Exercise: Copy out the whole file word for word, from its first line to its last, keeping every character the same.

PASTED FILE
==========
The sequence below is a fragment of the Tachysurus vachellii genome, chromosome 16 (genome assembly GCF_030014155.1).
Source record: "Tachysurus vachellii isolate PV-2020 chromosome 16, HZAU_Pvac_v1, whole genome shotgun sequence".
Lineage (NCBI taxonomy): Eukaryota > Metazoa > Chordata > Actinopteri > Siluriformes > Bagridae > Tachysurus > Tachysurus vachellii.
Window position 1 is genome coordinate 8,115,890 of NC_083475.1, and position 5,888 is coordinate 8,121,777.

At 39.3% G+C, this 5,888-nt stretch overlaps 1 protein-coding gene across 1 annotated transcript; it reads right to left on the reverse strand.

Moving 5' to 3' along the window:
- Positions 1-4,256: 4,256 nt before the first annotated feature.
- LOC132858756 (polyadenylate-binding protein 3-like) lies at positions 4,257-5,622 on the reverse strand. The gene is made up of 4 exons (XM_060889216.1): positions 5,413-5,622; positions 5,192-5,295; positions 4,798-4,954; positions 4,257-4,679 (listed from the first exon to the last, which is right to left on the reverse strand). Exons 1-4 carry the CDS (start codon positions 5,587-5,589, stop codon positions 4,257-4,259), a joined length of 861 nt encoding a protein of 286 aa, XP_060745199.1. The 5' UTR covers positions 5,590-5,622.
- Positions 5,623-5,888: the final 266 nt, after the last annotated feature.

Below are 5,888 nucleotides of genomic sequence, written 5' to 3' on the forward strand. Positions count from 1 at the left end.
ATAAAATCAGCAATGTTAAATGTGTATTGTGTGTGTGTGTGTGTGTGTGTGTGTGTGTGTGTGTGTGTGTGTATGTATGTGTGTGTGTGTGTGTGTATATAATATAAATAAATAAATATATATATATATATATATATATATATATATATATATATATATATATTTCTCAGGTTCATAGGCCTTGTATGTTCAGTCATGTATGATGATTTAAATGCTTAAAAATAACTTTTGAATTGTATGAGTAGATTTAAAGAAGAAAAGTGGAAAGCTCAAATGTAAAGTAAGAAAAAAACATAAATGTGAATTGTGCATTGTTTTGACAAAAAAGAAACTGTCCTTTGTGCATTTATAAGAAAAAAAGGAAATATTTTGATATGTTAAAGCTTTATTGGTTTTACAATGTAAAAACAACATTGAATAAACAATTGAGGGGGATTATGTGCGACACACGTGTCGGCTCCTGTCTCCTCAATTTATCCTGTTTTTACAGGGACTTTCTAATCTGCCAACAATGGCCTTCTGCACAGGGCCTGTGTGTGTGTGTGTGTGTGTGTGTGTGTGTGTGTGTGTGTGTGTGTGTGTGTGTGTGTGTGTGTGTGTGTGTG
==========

The sequence below is a fragment of the Tachysurus vachellii genome, chromosome 16 (genome assembly GCF_030014155.1).
Source record: "Tachysurus vachellii isolate PV-2020 chromosome 16, HZAU_Pvac_v1, whole genome shotgun sequence".
Lineage (NCBI taxonomy): Eukaryota > Metazoa > Chordata > Actinopteri > Siluriformes > Bagridae > Tachysurus > Tachysurus vachellii.
Window position 1 is genome coordinate 8,115,890 of NC_083475.1, and position 5,888 is coordinate 8,121,777.

At 39.3% G+C, this 5,888-nt stretch overlaps 1 protein-coding gene across 1 annotated transcript; it reads right to left on the reverse strand.

Moving 5' to 3' along the window:
- Positions 1-4,256: 4,256 nt before the first annotated feature.
- LOC132858756 (polyadenylate-binding protein 3-like) lies at positions 4,257-5,622 on the reverse strand. The gene is made up of 4 exons (XM_060889216.1): positions 5,413-5,622; positions 5,192-5,295; positions 4,798-4,954; positions 4,257-4,679 (listed from the first exon to the last, which is right to left on the reverse strand). Exons 1-4 carry the CDS (start codon positions 5,587-5,589, stop codon positions 4,257-4,259), a joined length of 861 nt encoding a protein of 286 aa, XP_060745199.1. The 5' UTR covers positions 5,590-5,622.
- Positions 5,623-5,888: the final 266 nt, after the last annotated feature.

Below are 5,888 nucleotides of genomic sequence, written 5' to 3' on the forward strand. Positions count from 1 at the left end.
ATAAAATCAGCAATGTTAAATGTGTATTGTGTGTGTGTGTGTGTGTGTGTGTGTGTGTGTGTGTGTGTGTGTATGTATGTGTGTGTGTGTGTGTGTATATAATATAAATAAATAAATATATATATATATATATATATATATATATATATATATATATATATATTTCTCAGGTTCATAGGCCTTGTATGTTCAGTCATGTATGATGATTTAAATGCTTAAAAATAACTTTTGAATTGTATGAGTAGATTTAAAGAAGAAAAGTGGAAAGCTCAAATGTAAAGTAAGAAAAAAACATAAATGTGAATTGTGCATTGTTTTGACAAAAAAGAAACTGTCCTTTGTGCATTTATAAGAAAAAAAGGAAATATTTTGATATGTTAAAGCTTTATTGGTTTTACAATGTAAAAACAACATTGAATAAACAATTGAGGGGGATTATGTGCGACACACGTGTCGGCTCCTGTCTCCTCAATTTATCCTGTTTTTACAGGGACTTTCTAATCTGCCAACAATGGCCTTCTGCACAGGGCCTGTGTGTGTGTGTGTGTGTGTGTGTGTGTGTGTGTGTGTGTGTGTGTGTGTGTGTGTGTGTGTGTGTGTGTGTG